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. Last Updated: 07/27/2016

Reformers and Nationalists Duke It Out at Serbian Polls

BELGRADE -- Serbs went to the polls Sunday in a national election expected to be a tight race between ultranationalists and pro-Western reformers.

The country is still recovering from a decade of sanctions and isolation under the late autocrat Slobodan Milosevic, who was ousted in 2000. The West says Serbia must now decide whether it wants to reclaim its place in Europe or stay locked in the past.

Opinion polls show the race is too close to call, with the ultra-nationalist Radical Party tied at about 30 percent with the Democrats -- the party favored by the West.

Neither would be strong enough to form a government alone. Prime Minister Vojislav Kostunica's Democratic Party of Serbia is in third place and seen as the kingmaker, equally likely to support either of its rivals in forming a government. "Serbia must ... continue on the stable and secure road it has taken so far, because 'the safe road is the quickest,'" Kostunica said after casting his vote, repeating his campaign slogan that asked voters to give his government a second term.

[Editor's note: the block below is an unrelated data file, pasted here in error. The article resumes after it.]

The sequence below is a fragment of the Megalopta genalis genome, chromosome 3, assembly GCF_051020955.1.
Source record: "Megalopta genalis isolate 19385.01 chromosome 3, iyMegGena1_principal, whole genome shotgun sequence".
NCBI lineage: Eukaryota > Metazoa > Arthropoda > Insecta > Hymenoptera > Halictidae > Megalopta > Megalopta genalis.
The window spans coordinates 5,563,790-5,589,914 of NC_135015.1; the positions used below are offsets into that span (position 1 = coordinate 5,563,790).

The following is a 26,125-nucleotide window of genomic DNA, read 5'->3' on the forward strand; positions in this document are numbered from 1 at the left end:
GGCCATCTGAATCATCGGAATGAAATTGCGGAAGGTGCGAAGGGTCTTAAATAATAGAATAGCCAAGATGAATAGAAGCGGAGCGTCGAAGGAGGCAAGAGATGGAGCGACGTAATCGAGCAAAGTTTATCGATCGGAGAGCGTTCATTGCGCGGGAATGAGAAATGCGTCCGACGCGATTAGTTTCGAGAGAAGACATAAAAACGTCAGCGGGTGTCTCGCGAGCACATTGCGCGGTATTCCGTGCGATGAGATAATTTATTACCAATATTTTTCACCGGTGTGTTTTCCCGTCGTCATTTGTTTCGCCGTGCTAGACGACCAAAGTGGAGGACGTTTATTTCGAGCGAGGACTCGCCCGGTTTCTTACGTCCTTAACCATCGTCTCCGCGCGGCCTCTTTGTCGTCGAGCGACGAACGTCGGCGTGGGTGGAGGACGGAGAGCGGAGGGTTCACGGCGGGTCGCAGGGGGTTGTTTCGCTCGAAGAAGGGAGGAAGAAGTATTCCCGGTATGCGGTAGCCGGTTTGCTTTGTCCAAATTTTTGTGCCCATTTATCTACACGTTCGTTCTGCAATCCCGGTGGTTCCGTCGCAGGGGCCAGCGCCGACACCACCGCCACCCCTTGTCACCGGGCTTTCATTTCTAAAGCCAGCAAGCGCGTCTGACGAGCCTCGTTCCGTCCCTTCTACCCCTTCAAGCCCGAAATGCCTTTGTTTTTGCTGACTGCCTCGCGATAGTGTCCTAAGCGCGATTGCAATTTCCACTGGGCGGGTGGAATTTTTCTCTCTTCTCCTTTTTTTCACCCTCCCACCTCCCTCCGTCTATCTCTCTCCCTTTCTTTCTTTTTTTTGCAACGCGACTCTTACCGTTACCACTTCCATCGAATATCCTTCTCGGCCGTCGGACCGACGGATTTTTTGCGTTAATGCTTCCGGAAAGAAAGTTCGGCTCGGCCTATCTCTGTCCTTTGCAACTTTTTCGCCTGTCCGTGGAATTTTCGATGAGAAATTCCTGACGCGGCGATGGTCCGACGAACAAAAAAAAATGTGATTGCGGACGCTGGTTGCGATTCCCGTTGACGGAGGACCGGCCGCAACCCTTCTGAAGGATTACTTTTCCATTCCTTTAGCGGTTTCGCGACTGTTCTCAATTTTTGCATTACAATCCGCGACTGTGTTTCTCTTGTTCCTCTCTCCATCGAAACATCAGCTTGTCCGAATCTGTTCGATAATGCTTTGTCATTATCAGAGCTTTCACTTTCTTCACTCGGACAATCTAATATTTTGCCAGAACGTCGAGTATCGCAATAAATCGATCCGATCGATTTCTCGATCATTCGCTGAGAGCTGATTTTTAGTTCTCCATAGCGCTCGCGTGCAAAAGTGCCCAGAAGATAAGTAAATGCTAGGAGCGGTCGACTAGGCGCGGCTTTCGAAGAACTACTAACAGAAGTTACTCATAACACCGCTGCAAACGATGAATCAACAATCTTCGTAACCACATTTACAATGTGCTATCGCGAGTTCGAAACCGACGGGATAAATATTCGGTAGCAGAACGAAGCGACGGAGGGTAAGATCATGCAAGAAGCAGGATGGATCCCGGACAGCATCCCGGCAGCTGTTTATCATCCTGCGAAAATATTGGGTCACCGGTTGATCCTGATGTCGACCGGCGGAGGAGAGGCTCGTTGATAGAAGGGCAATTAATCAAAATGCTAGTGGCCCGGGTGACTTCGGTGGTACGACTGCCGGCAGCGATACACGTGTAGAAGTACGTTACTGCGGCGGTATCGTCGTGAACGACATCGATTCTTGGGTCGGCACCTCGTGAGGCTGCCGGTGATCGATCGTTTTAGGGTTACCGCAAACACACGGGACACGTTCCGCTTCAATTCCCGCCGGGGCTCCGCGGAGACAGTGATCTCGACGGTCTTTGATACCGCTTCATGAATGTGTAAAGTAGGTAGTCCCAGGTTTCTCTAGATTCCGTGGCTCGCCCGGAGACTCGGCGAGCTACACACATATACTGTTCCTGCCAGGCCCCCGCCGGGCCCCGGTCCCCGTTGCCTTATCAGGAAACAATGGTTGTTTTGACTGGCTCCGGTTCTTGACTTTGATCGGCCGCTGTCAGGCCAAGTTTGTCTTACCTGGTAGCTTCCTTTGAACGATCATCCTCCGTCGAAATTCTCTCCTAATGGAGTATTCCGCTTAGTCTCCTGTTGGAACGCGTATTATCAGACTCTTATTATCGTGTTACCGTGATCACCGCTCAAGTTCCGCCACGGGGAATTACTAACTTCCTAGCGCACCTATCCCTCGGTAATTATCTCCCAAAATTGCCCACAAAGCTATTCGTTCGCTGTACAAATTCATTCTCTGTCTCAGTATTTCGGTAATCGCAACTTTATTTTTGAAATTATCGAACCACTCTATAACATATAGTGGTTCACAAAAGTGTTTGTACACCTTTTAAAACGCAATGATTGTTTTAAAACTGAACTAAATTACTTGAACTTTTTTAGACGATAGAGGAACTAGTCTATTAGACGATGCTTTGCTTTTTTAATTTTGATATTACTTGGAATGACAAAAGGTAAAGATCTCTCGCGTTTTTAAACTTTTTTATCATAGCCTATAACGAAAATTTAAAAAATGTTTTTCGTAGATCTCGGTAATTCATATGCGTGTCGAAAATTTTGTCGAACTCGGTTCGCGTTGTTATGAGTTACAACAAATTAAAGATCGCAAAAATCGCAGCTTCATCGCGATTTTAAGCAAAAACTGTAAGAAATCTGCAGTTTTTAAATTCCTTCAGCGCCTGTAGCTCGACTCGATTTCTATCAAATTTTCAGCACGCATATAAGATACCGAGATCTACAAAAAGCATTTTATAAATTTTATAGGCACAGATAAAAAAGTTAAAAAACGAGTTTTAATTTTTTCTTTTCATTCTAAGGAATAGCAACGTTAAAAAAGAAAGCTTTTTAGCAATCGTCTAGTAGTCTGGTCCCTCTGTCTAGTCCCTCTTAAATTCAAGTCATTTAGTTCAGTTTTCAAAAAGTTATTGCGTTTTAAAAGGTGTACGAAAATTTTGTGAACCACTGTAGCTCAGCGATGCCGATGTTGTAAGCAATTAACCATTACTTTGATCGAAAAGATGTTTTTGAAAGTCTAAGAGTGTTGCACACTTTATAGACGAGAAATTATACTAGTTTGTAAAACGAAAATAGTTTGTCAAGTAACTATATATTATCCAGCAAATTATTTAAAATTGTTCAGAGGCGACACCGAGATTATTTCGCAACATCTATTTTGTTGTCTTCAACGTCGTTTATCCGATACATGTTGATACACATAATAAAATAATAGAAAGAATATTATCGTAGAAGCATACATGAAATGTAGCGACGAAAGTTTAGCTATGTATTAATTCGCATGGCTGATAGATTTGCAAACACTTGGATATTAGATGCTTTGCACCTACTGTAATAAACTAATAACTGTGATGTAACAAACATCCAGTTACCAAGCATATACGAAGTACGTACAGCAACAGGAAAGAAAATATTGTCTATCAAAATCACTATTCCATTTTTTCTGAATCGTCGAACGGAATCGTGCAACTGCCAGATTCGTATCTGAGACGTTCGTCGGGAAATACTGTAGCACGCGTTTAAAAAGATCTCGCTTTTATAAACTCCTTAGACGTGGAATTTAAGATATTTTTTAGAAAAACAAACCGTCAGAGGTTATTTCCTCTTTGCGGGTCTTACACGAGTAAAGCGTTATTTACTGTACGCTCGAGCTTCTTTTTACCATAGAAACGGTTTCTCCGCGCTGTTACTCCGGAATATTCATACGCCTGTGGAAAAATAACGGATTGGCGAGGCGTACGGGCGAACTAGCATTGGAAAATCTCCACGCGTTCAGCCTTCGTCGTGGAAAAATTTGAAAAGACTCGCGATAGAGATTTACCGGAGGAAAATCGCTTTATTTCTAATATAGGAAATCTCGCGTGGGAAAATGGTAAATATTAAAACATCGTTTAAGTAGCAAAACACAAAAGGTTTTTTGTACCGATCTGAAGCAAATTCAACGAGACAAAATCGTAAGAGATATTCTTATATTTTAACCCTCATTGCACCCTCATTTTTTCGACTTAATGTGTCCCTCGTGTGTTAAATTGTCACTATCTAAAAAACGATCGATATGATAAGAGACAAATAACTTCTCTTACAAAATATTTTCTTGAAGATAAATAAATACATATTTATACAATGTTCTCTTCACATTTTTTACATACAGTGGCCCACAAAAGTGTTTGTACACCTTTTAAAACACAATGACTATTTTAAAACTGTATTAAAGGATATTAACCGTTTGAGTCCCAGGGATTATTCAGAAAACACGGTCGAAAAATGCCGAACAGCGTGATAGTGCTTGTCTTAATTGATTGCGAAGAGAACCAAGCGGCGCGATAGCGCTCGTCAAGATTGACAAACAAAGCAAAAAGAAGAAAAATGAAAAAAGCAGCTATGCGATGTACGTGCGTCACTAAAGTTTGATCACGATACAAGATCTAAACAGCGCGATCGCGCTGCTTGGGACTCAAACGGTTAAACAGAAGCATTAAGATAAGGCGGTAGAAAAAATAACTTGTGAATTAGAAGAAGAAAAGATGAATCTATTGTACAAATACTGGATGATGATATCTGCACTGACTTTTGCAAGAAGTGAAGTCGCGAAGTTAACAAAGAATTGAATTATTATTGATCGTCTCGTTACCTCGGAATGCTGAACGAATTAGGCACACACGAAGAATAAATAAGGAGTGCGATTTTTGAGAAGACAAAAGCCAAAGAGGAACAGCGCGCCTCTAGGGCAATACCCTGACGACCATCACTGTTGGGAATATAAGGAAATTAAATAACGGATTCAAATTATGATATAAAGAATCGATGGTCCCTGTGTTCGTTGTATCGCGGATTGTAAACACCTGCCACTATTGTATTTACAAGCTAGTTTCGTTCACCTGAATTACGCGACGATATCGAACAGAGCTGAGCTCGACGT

The new government faces having to implement more painful economic changes and deal with two major international issues: the future of the breakaway Kosovo province and the handover of top war crimes fugitive Ratko Mladic.

The United Nations is expected to rule this year on the fate of Kosovo. The West favors granting independence to its majority ethnic Albanians as they have demanded since 1999, when NATO bombs drove out Serb forces accused of killing civilians while fighting an insurgency.